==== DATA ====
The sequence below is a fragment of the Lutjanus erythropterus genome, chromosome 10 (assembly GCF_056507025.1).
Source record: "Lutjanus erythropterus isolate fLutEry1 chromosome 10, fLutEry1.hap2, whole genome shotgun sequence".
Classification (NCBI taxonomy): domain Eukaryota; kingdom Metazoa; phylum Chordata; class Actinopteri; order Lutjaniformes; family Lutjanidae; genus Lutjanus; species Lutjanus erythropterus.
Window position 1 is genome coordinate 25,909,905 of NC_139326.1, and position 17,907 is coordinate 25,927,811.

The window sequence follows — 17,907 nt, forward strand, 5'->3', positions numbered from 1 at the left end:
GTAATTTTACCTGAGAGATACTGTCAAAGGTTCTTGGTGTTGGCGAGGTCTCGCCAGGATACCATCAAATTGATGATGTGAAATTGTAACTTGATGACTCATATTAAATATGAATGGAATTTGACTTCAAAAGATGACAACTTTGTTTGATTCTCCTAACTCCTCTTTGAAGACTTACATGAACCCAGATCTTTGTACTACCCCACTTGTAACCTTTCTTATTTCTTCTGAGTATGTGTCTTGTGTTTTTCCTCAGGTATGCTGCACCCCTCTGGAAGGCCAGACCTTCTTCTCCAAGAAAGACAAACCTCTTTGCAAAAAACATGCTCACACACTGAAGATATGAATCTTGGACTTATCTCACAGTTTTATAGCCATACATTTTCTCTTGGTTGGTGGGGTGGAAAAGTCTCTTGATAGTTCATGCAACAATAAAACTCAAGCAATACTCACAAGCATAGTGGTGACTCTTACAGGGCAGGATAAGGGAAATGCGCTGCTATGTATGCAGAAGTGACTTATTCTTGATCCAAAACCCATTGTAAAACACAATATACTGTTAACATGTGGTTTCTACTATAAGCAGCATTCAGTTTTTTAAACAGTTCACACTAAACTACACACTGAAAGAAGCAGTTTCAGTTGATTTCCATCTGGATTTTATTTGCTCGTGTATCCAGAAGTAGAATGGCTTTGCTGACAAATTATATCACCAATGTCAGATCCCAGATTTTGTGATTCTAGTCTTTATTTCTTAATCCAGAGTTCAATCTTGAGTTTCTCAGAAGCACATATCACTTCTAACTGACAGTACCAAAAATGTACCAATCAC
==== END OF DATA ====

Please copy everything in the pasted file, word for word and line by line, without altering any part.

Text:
The sequence below is a fragment of the Lutjanus erythropterus genome, chromosome 10 (assembly GCF_056507025.1).
Source record: "Lutjanus erythropterus isolate fLutEry1 chromosome 10, fLutEry1.hap2, whole genome shotgun sequence".
Classification (NCBI taxonomy): domain Eukaryota; kingdom Metazoa; phylum Chordata; class Actinopteri; order Lutjaniformes; family Lutjanidae; genus Lutjanus; species Lutjanus erythropterus.
Window position 1 is genome coordinate 25,909,905 of NC_139326.1, and position 17,907 is coordinate 25,927,811.

The window sequence follows — 17,907 nt, forward strand, 5'->3', positions numbered from 1 at the left end:
GTAATTTTACCTGAGAGATACTGTCAAAGGTTCTTGGTGTTGGCGAGGTCTCGCCAGGATACCATCAAATTGATGATGTGAAATTGTAACTTGATGACTCATATTAAATATGAATGGAATTTGACTTCAAAAGATGACAACTTTGTTTGATTCTCCTAACTCCTCTTTGAAGACTTACATGAACCCAGATCTTTGTACTACCCCACTTGTAACCTTTCTTATTTCTTCTGAGTATGTGTCTTGTGTTTTTCCTCAGGTATGCTGCACCCCTCTGGAAGGCCAGACCTTCTTCTCCAAGAAAGACAAACCTCTTTGCAAAAAACATGCTCACACACTGAAGATATGAATCTTGGACTTATCTCACAGTTTTATAGCCATACATTTTCTCTTGGTTGGTGGGGTGGAAAAGTCTCTTGATAGTTCATGCAACAATAAAACTCAAGCAATACTCACAAGCATAGTGGTGACTCTTACAGGGCAGGATAAGGGAAATGCGCTGCTATGTATGCAGAAGTGACTTATTCTTGATCCAAAACCCATTGTAAAACACAATATACTGTTAACATGTGGTTTCTACTATAAGCAGCATTCAGTTTTTTAAACAGTTCACACTAAACTACACACTGAAAGAAGCAGTTTCAGTTGATTTCCATCTGGATTTTATTTGCTCGTGTATCCAGAAGTAGAATGGCTTTGCTGACAAATTATATCACCAATGTCAGATCCCAGATTTTGTGATTCTAGTCTTTATTTCTTAATCCAGAGTTCAATCTTGAGTTTCTCAGAAGCACATATCACTTCTAACTGACAGTACCAAAAATGTACCAATCAC